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Working Group Report: US Leadership Matters in Addressing Forced Displacement Crisis | Six Major Issues with Recommendations for Refugee Policy and Programming

RAFDI Working Group Report Cover Page
RAFDI Working Group Report Cover Page

Forced displacement is a persistent global challenge that requires international cooperation and sustained leadership to address it. The number of people forcibly displaced by conflicts, persecution, violence, and other human rights abuses has more than tripled from 33.9 million people in 1997 to at least 110 million people in 2023. As of mid-2023, there were 62.2 million internally displaced persons; 36.4 million refugees who live in host countries; 6.1 million asylum seekers who are applying for recognition as refugees; and 5.3 million other people in need of international protection. The US and other stakeholders must do more to ease pressure on host countries; enhance refugee self-reliance; expand access to resettlement, integration and complementary pathways for refugees; and address the root causes of forced displacement.

This Working Group Report identifies six major policy and programming issues that require consistent response and effective leadership by the United States and others:

  1. Prevention and Preparedness: Need for innovative mechanisms to prevent and prepare for crises producing mass movements of people across and within borders.
  2. Protection of Displaced People: Find better ways to protect refugees and other displaced people while addressing the root causes and consequences of their displacement.
  3. Solutions for Protracted Refugees: Need for greater progress in finding sustainable solutions for protracted refugees and other displaced people who are stuck in limbo.
  4. Refugee Participation: Continue to sustain and increase meaningful participation of refugees in decision-making on issues affecting them and to shape their narrative.
  5. International Cooperation: Ensure consistent efforts to strengthen international cooperation and organizations that protect and assist refugees and displaced people.
  6. Implementation of Global Compacts: Implement the Global Compact on Refugees and Global Compact on Migration while addressing their limitations.

The current forced displacement trend is likely to worsen in the years ahead unless the root causes are addressed. Current displacements from conflicts in Gaza, Syria, Afghanistan, Ukraine, Venezuela, Sudan, Myanmar, and others receive media attention, while many protracted refugee situations in Kenya, Colombia, Uganda, Bangladesh, Pakistan, and other countries disappear from the headlines. Prevention of conflict with its recurring displacement lags far behind what is needed in a world too often at war. Neighboring countries, often with few resources, continue to disproportionately host most refugees, and solutions to displacement remain tied to three elusive options: return, local integration, and resettlement, which remain inadequate.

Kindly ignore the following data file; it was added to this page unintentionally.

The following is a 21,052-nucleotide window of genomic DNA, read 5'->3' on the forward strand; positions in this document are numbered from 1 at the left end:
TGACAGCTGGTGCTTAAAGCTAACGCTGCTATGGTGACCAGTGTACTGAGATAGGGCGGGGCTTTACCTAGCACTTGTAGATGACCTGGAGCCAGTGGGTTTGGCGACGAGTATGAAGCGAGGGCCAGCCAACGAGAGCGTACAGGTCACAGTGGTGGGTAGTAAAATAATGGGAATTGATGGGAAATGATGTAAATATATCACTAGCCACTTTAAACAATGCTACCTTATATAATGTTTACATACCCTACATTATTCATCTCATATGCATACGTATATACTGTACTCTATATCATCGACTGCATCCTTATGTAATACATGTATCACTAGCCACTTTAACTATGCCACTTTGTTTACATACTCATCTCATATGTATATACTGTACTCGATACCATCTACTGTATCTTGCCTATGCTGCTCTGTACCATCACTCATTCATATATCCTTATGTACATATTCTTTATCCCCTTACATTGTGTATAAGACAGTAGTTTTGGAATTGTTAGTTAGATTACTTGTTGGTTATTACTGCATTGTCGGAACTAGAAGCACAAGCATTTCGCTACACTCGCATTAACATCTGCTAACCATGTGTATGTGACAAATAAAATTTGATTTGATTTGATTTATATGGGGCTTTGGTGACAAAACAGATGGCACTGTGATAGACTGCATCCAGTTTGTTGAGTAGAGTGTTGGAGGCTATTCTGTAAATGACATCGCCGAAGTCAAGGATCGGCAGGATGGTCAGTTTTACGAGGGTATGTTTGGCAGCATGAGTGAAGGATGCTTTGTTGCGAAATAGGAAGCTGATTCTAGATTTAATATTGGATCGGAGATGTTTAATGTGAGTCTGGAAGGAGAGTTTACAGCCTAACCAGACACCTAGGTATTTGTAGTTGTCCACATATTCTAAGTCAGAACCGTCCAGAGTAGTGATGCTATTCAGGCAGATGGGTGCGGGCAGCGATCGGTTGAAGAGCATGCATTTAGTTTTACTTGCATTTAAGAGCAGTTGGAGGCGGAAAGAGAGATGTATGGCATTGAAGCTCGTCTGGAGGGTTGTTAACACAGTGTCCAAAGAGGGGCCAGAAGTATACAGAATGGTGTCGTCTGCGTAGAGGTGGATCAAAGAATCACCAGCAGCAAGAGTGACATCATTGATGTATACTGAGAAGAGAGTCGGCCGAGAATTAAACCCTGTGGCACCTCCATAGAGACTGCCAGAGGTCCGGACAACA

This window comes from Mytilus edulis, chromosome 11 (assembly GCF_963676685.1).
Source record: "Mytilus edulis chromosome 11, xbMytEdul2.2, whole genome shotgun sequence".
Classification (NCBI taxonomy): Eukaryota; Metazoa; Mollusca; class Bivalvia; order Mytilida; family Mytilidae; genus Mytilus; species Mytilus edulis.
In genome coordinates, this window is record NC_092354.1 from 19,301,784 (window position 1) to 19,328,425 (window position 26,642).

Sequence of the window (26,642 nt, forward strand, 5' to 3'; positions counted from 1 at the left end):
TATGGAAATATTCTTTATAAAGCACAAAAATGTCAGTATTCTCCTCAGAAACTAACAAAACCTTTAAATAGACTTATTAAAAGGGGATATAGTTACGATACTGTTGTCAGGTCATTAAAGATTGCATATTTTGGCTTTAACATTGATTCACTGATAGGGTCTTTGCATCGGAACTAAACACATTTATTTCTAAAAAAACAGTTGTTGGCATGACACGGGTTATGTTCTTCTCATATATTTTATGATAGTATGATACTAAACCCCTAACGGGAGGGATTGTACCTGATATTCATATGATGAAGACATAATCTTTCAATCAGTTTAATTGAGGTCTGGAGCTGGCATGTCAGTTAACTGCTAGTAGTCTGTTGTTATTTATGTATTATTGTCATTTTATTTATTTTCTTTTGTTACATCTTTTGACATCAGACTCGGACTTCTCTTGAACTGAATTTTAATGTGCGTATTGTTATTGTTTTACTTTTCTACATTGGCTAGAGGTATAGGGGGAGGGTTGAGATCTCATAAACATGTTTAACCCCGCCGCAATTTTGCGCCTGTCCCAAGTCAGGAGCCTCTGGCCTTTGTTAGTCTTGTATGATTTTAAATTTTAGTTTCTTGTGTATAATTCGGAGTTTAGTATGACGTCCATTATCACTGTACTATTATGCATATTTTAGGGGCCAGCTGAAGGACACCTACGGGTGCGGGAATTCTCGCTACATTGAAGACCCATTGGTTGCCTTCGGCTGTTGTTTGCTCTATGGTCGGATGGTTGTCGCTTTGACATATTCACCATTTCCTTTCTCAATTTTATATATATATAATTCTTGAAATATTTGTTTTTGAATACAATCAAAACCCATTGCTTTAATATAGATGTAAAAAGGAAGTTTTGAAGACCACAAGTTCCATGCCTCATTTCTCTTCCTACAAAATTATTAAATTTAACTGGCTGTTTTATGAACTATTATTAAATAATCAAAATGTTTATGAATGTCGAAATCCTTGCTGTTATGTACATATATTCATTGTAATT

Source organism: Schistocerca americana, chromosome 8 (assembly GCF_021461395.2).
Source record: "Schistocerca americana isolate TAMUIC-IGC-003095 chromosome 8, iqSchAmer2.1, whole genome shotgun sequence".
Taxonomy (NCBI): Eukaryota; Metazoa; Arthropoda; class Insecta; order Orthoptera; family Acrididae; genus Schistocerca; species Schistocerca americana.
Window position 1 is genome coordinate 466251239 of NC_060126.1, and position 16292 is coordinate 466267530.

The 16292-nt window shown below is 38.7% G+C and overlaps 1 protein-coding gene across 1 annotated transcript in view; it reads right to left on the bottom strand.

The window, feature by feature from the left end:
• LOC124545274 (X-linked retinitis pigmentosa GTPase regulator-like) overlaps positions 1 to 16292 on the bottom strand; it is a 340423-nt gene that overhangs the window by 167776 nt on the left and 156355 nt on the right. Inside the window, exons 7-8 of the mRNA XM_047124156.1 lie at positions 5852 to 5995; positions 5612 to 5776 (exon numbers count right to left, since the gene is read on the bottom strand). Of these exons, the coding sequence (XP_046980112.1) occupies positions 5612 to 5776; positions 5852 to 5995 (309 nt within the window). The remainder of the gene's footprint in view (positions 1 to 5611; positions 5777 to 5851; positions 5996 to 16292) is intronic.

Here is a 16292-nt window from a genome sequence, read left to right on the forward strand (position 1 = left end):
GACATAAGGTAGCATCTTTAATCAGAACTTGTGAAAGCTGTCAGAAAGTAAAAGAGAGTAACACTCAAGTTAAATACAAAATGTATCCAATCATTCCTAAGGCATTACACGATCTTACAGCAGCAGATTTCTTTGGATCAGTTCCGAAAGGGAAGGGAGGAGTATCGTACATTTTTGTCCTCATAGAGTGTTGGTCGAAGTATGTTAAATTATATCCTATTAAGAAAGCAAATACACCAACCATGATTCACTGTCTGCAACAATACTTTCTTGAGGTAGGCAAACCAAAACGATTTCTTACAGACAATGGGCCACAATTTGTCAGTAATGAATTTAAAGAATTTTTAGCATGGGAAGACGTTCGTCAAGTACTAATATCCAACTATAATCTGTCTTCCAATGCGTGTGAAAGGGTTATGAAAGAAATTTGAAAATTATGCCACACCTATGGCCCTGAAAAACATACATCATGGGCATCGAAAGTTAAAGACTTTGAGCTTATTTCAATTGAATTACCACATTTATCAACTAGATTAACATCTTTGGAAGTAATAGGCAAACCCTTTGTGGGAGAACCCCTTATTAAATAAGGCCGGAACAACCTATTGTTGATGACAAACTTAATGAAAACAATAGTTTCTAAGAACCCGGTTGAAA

The United States is more likely to respond to global forced displacement challenges when four conditions come together. First, when there are strong foreign policy linkages to crises that produce refugees, and the refugees themselves are seen as part of US policy interests. Second, when there are clear and highly visible humanitarian needs. Third, when important domestic constituencies support action to address those pressing needs. Fourth, when there is a strong congressional backing of presidential decisions to exert leadership that facilitates action.

The US exerts its leadership on refugee issues as a donor and receiving country. In the former, the US provides assistance and protection for refugees and internally displaced persons in developing countries, while in the latter case, the focus is on admission and stay of those seeking protection within the US.

The convening power of the US government has played an enormous role historically and continues to be one of the principal reflections of American leadership within the field, though there are reasons to be cautious. The confluence of border dysfunction and a global displacement crisis has sapped US resources, resolve, and leadership within the international refugee regime. Nevertheless, by most measures, the US is still the dominant power, whether measured by influence, money, or refugee admission levels. While the US government has been supportive of other governments that wish to take the lead in important international initiatives to enhance refugee protection, there is little likelihood that major changes in global policies would succeed without US agreement to them.

Refugee and Forced Displacement Initiative

The Refugee and Forced Displacement Initiative (RAFDI) provides evidence-based analyses that translate research findings into practice and policy impact. Established in 2022 as a response to an ever-increasing number of people forcibly displaced from their homes by protracted conflicts and persecution, RAFDI aims to expand the space for new perspectives, constructive dialogue and sustainable solu­tions to inform policies that will improve the future for the displaced people.  Read more